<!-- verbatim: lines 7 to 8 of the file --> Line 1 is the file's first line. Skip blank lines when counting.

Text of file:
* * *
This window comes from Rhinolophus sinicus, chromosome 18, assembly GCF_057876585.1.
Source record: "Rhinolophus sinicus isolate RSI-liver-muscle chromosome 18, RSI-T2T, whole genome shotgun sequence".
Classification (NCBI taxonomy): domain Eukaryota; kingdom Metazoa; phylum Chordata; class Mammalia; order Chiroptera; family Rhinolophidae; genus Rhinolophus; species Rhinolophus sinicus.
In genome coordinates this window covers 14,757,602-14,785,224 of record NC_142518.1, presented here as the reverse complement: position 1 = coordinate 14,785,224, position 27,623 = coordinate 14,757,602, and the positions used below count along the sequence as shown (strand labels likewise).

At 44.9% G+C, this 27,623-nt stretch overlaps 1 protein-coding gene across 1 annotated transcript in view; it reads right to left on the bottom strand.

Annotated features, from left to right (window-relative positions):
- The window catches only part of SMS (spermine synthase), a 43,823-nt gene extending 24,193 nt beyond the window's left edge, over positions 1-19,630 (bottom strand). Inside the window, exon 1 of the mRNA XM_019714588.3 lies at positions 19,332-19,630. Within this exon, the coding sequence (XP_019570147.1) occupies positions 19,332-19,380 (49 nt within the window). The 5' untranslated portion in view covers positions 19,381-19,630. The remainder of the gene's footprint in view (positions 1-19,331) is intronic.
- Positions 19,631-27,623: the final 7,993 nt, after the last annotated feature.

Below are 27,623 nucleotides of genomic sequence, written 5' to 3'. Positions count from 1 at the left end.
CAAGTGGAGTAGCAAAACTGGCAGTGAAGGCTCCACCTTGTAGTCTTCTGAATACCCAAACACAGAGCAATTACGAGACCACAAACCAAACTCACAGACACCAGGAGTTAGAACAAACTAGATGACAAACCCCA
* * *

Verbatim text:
- The window catches only part of SMS (spermine synthase), a 43,823-nt gene extending 24,193 nt beyond the window's left edge, over positions 1-19,630 (bottom strand). Inside the window, exon 1 of the mRNA XM_019714588.3 lies at positions 19,332-19,630. Within this exon, the coding sequence (XP_019570147.1) occupies positions 19,332-19,380 (49 nt within the window). The 5' untranslated portion in view covers positions 19,381-19,630. The remainder of the gene's footprint in view (positions 1-19,331) is intronic.
- Positions 19,631-27,623: the final 7,993 nt, after the last annotated feature.